Sunday

conesSome robotic traffic cones can be programmed to move on their own. For example, if workers arrive at 6 a.m., the cones could move from the shoulder to block off the lane at that time, then return to the side of the road at the end of the day. The robots are placed at the bottom of the cones and are small enough not to greatly alter their appearance. Well that’s OK then! At least we won’t lose the familiarity of their delightful shape and colour – it’s bad enough that we might be shunted into line by a cone with a mind of its own.

Being told where to go and what to do is not something many of us like. It can make us unreasonably angry to be ordered about, especially for no apparent reason, on the roads and elsewhere. It feels an infringement of our independence. When there are usually many more complicated and significant threats to our freedom, it’s easy, and possibly helpful, to vent our frustration on the more trivial limitations which are imposed on us.

Most of us want to be in charge of our own destiny. Indeed the biblical story about the behaviour of Adam and Eve in the Garden indicates that it’s always been part of human nature. Taking the fruit against God’s orders was symbolic of a desire to leave nothing up to God. But Jesus suggests that real life is not to be had in holding on to our freedom. It begins instead with letting go our desire for independence and allowing God to guide and direct us.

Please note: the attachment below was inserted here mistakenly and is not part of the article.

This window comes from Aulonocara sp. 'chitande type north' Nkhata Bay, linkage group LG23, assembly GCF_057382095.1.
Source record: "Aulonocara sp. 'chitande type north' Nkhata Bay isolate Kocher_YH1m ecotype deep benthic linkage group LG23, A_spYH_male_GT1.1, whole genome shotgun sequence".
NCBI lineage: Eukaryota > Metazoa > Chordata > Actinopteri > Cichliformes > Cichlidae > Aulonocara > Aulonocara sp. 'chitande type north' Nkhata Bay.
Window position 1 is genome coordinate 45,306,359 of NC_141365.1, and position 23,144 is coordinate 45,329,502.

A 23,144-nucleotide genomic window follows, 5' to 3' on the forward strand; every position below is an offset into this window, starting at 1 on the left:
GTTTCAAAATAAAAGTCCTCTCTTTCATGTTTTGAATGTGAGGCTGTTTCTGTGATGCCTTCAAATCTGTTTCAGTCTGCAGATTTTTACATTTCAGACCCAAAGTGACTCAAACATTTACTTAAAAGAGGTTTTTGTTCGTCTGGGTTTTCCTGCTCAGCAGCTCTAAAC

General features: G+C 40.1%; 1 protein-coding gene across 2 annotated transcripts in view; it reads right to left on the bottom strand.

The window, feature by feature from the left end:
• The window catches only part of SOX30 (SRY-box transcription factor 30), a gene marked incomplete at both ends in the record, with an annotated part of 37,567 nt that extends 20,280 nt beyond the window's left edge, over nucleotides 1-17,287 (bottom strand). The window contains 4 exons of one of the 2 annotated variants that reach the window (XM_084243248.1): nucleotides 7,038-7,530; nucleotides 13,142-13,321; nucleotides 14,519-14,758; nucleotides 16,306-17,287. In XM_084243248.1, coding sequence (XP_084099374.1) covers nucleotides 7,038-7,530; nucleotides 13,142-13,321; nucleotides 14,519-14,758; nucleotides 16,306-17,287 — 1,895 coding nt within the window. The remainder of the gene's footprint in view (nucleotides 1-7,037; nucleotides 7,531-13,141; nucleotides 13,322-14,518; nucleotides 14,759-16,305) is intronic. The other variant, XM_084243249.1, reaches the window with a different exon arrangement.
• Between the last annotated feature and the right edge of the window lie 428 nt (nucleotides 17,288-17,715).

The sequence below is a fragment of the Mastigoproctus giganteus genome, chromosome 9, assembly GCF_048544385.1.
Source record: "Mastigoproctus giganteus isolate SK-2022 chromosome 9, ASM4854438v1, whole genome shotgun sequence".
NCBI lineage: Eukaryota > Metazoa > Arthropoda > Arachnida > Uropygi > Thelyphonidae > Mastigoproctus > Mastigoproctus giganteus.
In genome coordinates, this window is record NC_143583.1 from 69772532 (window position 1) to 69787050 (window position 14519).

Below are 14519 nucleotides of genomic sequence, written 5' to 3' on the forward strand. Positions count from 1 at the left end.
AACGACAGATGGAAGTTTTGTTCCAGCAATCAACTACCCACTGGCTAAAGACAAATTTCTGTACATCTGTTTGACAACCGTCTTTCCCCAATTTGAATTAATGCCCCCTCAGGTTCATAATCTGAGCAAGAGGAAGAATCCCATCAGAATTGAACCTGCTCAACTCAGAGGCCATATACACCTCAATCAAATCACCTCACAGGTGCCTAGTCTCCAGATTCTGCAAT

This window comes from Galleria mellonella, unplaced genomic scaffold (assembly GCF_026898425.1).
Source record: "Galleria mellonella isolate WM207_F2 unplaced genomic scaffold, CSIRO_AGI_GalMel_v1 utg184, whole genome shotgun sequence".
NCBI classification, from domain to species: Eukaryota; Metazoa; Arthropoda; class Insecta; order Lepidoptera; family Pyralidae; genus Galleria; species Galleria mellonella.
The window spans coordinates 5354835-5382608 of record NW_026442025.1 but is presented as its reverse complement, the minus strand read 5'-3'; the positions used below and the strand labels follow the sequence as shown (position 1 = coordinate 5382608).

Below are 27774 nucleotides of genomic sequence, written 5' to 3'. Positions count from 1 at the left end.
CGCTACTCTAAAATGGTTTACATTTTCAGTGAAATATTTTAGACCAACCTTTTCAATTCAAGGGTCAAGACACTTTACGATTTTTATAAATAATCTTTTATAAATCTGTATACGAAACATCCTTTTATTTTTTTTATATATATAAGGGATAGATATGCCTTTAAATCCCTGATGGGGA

Letting go of our resistance to following directions from beyond ourselves and allowing ourselves to be guided in unplanned directions has its rewards. Possibly too, discovering the value of responding this way in the big things will mean we’re not so aggravated by life’s less important irritations.

Read: Live as free people, but do not use your freedom as a cover-up for evil; live as servants of God. (1 Peter 2.16)

Rejoice: in the range of choices each day brings

Reflect: in what areas of my life am I most conscious of resisting God’s guidance?

Remember: God sees a wider picture than I do.

Resolve: to listen to suggestions other people – and God – may make about my life.

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